Silk Road’s Ross Ulbricht sells NFTs to support bid for presidential clemency

Lyn Ulbricht, the mother of Silk Road creator Ross Ulbricht, is auctioning some of his art as non-fungible tokens (NFTs) on the Ethereum blockchain.

Ulbricht explained on Clubhouse that after fees, approximately only half of the NFT proceeds will be used to pursue her son’s clemency.

He’s currently serving a double life sentence plus 40 years for operating darknet marketplace Silk Road.

Bidding opened on December 2 and will start at $1.

A portion of the proceeds will go to Art4Giving to help other prisoners and their families. Ulbricht said she would like to fund a project that helps children travel to see parents in prison.

  • Ross isn’t allowed to communicate electronically from prison.
  • His mother occasionally relays his handwritten messages publicly.
  • She manages Ulbricht’s Twitter and Medium accounts, operates, and coordinates the #FreeRoss campaign.

Kanon’s KSPEC protocol created Ulbricht NFTs

Ross Ulbricht’s mother announced the NFT sale on October 19.

Entoptic and SuperRare are facilitating the sale. Tech collective Kanon used its “KSPEC” protocol to transform Ulbricht’s hand-drawn art and stories into animated NFTs.

Kanon describes KSPEC as an open-source, permissionless, on-chain protocol for creating institution-grade NFTs.

Instagram influencer Trippy is also confirmed to be a collaborator alongside Kanon as its “Meta Architect.”

Trippy Labs curates other NFT collections for SuperRare. Its website features artwork known as TRIPPYs and aims to launch other NFTs on the Solana blockchain.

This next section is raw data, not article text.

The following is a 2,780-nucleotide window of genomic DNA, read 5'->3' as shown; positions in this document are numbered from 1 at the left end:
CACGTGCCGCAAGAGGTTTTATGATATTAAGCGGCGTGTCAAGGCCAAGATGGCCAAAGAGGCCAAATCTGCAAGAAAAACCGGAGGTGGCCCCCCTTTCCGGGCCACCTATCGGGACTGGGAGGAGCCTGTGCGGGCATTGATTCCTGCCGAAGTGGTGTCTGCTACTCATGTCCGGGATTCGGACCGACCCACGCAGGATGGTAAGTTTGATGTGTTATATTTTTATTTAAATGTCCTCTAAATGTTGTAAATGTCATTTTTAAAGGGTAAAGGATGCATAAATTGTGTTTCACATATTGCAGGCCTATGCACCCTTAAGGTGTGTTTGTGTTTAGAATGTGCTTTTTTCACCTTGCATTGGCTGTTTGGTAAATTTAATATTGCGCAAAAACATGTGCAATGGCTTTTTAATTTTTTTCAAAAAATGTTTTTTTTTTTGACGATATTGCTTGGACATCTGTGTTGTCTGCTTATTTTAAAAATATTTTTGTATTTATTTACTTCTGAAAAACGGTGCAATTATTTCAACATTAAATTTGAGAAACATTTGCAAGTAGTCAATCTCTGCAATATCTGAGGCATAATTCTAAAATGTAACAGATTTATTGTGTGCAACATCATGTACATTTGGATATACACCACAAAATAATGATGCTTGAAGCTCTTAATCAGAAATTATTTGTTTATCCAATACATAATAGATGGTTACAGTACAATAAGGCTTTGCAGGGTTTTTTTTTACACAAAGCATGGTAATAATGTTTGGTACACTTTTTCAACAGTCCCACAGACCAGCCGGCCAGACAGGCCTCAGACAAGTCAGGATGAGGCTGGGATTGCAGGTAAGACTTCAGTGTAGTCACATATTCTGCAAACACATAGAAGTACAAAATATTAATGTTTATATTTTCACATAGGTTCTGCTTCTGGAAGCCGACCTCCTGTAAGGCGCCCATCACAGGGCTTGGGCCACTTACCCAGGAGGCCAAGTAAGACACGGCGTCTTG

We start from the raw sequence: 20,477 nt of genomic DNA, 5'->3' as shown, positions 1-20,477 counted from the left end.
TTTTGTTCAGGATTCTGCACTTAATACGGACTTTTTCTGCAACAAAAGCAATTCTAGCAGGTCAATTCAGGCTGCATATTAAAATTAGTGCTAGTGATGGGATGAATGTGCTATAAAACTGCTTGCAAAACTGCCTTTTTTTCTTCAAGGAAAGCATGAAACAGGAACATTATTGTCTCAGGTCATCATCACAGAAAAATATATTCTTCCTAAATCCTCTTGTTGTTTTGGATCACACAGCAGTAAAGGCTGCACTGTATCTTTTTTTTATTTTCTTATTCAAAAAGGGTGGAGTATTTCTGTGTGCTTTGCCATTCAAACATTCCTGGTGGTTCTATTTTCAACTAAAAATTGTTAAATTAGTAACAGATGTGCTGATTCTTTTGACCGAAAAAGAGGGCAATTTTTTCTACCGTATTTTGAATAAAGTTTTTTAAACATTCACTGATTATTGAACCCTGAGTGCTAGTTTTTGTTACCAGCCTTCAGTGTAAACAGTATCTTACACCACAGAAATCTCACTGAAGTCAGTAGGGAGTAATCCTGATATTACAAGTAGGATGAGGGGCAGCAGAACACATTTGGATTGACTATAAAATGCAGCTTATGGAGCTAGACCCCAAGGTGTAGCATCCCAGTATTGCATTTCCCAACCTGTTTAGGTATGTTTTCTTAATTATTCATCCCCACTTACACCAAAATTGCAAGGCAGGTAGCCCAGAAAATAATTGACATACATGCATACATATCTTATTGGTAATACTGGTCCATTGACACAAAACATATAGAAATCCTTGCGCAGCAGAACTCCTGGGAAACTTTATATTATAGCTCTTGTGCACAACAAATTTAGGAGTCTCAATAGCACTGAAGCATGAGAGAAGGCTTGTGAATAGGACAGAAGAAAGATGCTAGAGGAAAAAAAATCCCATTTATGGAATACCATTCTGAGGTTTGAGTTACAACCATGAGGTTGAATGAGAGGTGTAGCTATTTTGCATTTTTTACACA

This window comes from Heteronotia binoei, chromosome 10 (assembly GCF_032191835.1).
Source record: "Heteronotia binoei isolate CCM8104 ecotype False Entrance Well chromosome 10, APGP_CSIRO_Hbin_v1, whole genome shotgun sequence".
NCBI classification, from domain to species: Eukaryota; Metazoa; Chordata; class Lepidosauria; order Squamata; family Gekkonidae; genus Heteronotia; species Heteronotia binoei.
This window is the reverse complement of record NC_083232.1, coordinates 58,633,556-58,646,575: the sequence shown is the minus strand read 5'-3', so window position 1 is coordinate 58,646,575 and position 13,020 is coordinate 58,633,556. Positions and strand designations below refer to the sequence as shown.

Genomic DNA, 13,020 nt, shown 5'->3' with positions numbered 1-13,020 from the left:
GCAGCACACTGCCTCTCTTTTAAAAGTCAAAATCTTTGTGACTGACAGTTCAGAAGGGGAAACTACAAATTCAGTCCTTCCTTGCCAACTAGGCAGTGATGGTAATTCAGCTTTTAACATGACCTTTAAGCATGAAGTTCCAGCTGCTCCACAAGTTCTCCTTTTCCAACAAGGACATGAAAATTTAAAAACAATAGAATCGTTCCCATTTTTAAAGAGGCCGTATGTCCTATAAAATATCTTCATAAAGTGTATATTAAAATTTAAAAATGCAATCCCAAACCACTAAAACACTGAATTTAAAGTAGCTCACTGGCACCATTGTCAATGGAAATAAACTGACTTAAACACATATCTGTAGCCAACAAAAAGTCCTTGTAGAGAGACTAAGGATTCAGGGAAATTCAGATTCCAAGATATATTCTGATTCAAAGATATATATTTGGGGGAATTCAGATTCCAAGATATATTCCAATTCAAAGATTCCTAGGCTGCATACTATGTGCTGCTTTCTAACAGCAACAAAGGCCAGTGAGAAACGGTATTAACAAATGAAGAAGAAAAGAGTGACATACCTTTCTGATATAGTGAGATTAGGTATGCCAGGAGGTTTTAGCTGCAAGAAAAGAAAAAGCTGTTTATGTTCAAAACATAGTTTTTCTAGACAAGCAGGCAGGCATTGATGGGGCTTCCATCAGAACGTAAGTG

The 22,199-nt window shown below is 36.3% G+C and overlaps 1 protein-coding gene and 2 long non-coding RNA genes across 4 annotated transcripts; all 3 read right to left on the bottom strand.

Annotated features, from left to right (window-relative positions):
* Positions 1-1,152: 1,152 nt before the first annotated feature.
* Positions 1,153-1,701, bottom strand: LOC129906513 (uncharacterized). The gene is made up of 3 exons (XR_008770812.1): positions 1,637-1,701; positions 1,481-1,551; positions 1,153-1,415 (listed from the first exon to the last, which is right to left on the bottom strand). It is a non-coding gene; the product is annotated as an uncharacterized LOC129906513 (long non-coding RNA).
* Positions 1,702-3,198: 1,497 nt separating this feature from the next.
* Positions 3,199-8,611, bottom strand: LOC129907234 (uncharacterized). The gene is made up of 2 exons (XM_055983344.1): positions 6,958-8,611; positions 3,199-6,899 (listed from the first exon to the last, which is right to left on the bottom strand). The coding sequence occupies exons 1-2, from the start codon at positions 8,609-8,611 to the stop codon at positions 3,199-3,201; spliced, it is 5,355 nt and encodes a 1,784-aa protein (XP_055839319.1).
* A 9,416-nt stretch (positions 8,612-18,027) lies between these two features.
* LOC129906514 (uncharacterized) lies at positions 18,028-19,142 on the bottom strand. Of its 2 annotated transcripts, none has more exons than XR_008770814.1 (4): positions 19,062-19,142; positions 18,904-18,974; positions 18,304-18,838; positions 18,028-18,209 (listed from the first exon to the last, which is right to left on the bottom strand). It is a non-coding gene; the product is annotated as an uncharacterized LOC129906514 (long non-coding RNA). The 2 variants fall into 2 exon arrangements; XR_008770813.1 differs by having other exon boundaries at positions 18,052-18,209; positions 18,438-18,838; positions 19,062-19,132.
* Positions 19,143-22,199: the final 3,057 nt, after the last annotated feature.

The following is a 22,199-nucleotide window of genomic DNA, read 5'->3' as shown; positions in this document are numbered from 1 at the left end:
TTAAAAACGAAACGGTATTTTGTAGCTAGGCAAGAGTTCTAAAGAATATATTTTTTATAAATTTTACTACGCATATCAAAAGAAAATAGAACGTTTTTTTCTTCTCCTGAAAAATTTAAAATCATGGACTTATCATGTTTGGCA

Read more: [IRS confiscated $3.5B crypto last fiscal year, 93% of all seizures]

Apart from Ulbricht’s clemency and charity donations, the remainder of the NFT sale proceeds will go to intermediaries:

  • Trippy Labs associates,
  • Marketing and community managers,
  • Entoptic fees,
  • SuperRare platform fees,
  • and Ethereum network fees.

Ross Ulbricht’s defense almost out of options

Ulbricht is currently serving a double life sentence plus 40 years. A jury convicted him in 2015 on charges related to his operation of Bitcoin’s Silk Road darknet marketplace.

Ulbricht has already served eight years in a maximum-security prison.

Over 456,000 supporters have signed a petition in support of clemency.

According to, organizations supporting him include the Law Enforcement Action Partnership, Cato Institute, Reason Foundation, and Students For Liberty.

Individual supporters include Litecoin creator Charlie Lee, Bitcoin Cash instigator Roger Ver, actors Russel Brand and Keanu Reeves, and politicians Ron Paul and Gary Johnson.

As recently as February, Elon Musk called Ulbricht’s sentence excessive.

Read more: [Self-styled Ross Ulbricht successor to give up Silk Road 2.0 Bitcoin]

Two law enforcement agents faced misconduct charges in handling Ulbricht’s case.

A court found Secret Service agent Shaun Bridges guilty of stealing hundreds of thousands of dollars worth of Bitcoin tied to the Silk Road investigation.

A separate case saw U.S. Drug Enforcement Administration agent Carl Mark Force convicted of attempting to extort Ulbricht.

An analysis of a Silk Road database shows that an unknown party deleted evidence related to the case.

Ulbricht’s mother argues that these two agents unfairly tainted the investigation.

According to Ars Technica, the Free Ross campaign as of July 2015 raised a total of $370,000 in cash and cryptocurrencies to fund Ulbricht’s legal defense.

He’s faced numerous setbacks, including the loss of an appeal to overturn the conviction in 2017 and the Supreme Court’s refusal to hear the case in June 2018.

Ross Ulbricht has few options remaining except a presidential pardon.

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